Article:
Nocturnal and much larger plecos will chase the Apistos out of any cave the latter would try to occupy for breeding or resting purpose, and scare them and chase them up toward the surface, again and again, every single night.
This creates no sense of security and well-being, and may cause life-threatening stress for the Apistogramma.
I have seen how species of Ancistrus demolish the Apistogramma's caves at night, and how eggs and fry can "disappear", while terrified Apistogramma hide just below the surface among floating plants, in a corner of the tank.
I don't find plecos or similar fishes at exactly the same spot as Apistogramma in the wild (unless they are caught in the same restwater pool during the dry season).
If you want to get rid of algae, and to keep some catfishes in the same tank as Apistogramma: Use Otocinclus species.

4. You have Columbian Red & Blue tetras, Cardinal tetras and Rummeynose tetras.
They most likely will eat all or most of the fry the Apistos might produce.

My humble advice: Reconsider....

I wish you the best of luck!
 

Mike Wise

Moderator
Staff member
5 Year Member
I also agree with Tom, but that doesn't mean that you can't keep an apisto or 2 in your tank. Just not a pair that will breed. You can try keeping a single male as a show fish, maybe 2 - but not a breeding pair. When not breeding apistos are usually reasonably good community members, pushy but not overly aggressive.

As Tom wrote, your substrate is too coarse. I have used coarse sand (1 - 1½ mm / < 1/16") for decades which works but is about as coarse as an apisto can chew. Unless you are willing to change the substrate, apistos won't be happy. Perhaps a dwarf acara (Laetacara sp.) would be a better option - but no breeding pairs.
 

pgallagher

New Member
I'm sorry to say so, but I see some reasons why you definitely should NOT add any Apistogramma to your tank, as it is right now...

My humble advice: Reconsider....

I wish you the best of luck!
Well, I woke up this morning excited because I was planning to go pick them out today, but then I read your extensive reply :/!! I truly appreciate your candid and honest feedback; this is exactly why I decided to ask this forum first!! So THANK YOU!! If you could though, please see my notes below about your two main points...

I also agree with Tom, but that doesn't mean that you can't keep an apisto or 2 in your tank. Just not a pair that will breed. You can try keeping a single male as a show fish, maybe 2 - but not a breeding pair. When not breeding apistos are usually reasonably good community members, pushy but not overly aggressive.

As Tom wrote, your substrate is too coarse. I have used coarse sand (1 - 1½ mm / < 1/16") for decades which works but is about as coarse as an apisto can chew. Unless you are willing to change the substrate, apistos won't be happy. Perhaps a dwarf acara (Laetacara sp.) would be a better option - but no breeding pairs.
What I now realize though is that I should've led with the fact that I am NOT trying to breed them!! Since these would be my first Apisto. I would rather just get used to having them and then maybe down the road when I have a bigger tank try to breed them. So just to make sure I'm understanding correctly... I could potentially get one or two, just as long as they are not a breeding pair?

Follow up question... how would I make sure to do that? What should I look for at the store? Try to get two males? And would this then remove Tom's points about the cories, pleco and other?


As for the substrate situation... the current Fluval Stratum is going to be the deciding factor. Whenever I work on the tank and when I plant anything new the substrate seems to just break up and disintegrate the second I apply the slightest pressure. Would that then make it okay for an apisto?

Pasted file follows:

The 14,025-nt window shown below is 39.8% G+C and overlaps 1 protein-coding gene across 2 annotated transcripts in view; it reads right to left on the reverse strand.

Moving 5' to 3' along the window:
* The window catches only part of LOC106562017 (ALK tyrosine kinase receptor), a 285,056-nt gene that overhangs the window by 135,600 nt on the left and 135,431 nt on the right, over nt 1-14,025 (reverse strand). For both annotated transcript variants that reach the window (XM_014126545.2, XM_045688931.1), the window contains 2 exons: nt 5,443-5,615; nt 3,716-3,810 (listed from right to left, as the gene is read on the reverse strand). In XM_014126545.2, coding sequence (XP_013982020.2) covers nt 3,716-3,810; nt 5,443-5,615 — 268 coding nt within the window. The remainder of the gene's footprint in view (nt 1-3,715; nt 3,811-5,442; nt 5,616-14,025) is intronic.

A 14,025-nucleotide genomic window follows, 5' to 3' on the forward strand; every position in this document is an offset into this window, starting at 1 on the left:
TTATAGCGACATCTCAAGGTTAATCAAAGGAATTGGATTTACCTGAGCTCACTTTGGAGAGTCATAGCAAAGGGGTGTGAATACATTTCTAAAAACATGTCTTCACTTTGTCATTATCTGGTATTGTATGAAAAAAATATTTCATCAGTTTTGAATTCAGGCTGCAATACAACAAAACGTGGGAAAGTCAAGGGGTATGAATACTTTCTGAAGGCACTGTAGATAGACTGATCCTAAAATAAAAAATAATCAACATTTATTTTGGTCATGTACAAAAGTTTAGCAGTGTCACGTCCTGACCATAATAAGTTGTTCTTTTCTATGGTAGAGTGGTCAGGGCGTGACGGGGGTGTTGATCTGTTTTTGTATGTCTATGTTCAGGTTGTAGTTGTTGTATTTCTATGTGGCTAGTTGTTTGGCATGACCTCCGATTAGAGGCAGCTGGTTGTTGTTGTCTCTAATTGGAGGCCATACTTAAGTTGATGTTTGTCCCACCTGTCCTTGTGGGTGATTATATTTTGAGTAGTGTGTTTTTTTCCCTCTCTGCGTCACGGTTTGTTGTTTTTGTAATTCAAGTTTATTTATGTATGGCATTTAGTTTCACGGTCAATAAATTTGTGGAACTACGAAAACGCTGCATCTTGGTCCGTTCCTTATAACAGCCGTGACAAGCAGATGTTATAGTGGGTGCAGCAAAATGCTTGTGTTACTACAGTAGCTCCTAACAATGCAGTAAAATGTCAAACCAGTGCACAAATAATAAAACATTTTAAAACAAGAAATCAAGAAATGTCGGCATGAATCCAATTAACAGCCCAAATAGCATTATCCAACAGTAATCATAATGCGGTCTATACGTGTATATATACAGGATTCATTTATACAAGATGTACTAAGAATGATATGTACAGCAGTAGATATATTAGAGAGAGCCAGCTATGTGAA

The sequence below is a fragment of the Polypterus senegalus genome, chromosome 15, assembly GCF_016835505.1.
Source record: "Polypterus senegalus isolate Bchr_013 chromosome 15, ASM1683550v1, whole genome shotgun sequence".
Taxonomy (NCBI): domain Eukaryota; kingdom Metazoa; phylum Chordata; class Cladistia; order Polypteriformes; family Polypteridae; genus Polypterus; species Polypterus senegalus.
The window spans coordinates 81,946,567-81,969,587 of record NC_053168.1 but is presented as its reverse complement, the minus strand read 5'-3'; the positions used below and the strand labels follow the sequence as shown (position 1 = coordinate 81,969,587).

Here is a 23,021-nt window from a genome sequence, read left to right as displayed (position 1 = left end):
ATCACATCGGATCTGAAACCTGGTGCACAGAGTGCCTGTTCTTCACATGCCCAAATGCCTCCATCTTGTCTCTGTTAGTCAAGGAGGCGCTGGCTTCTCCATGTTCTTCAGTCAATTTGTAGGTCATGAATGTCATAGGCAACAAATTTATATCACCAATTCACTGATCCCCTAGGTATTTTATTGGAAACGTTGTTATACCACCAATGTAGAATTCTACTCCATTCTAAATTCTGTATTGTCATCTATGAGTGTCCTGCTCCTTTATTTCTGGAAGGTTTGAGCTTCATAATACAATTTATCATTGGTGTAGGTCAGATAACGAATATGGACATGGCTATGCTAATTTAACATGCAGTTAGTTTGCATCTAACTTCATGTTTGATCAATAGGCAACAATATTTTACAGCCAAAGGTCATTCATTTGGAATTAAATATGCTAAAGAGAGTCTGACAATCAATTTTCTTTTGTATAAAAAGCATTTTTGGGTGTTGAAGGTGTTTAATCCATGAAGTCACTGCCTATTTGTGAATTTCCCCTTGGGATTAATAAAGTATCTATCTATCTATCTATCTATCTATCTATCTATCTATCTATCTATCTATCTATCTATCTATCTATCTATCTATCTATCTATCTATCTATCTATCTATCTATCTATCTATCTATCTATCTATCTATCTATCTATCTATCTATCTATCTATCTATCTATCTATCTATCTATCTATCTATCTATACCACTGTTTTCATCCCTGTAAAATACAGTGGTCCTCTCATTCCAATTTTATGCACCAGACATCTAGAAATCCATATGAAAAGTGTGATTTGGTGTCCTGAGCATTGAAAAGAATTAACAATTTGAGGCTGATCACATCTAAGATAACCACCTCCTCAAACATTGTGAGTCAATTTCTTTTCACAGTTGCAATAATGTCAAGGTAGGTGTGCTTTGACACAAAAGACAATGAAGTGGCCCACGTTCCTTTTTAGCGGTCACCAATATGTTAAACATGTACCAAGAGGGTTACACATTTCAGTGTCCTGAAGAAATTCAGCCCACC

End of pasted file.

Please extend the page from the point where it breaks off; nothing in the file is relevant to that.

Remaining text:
And if not, would it be okay to just add a layer of sand on top of the Stratum? Or maybe I could move the current Stratum onto one third and fill in the rest with proper sand? Could any of that work?


All of your help is incredibly appreciated!!!
 

Mike Wise

Moderator
Staff member
5 Year Member
What I now realize though is that I should've led with the fact that I am NOT trying to breed them!! ... So just to make sure I'm understanding correctly... I could potentially get one or two, just as long as they are not a breeding pair?
My mantra: A community tank is not a breeding tank.

Follow up question... how would I make sure to do that? What should I look for at the store? Try to get two males? And would this then remove Tom's points about the cories, pleco and other?
Yes, 2 males of different species with different body/fin shapes. Apisto males are normally not overly aggressive like brooding females. I have a 40 gallon community (corys, otos, and 'unparasitized' Hemmigrammus rodwayi) that includes a large, wildcaught, male A. cacatuoides. The apisto will push the corys away from food at times but otherwise ignores them.

As for the substrate situation... the current Fluval Stratum is going to be the deciding factor. Whenever I work on the tank and when I plant anything new the substrate seems to just break up and disintegrate the second I apply the slightest pressure. Would that then make it okay for an apisto?
I'm not a plant person so can't say for sure. Maybe someone with more experience, plant-wise, can answer this.

And if not, would it be okay to just add a layer of sand on top of the Stratum? Or maybe I could move the current Stratum onto one third and fill in the rest with proper sand? Could any of that work?
I would think that the sand would eventually mix with the Stratum. I think providing a part of the tank just to sand would work better if you can keep the 2 substrates separate.


All of your help is incredibly appreciated!!!
[/QUOTE]
 

yukondog

Active Member
What I did was to cut a log the length I wanted [from front to back] and took it all the way to the bottom, take a piece of water hose and syphon the substrate you want remove than fill that area with sand. I dont have any plecos in any of my apisto tanks for that reason, as far as apisto's go, I've always liked the male Borellii, good luck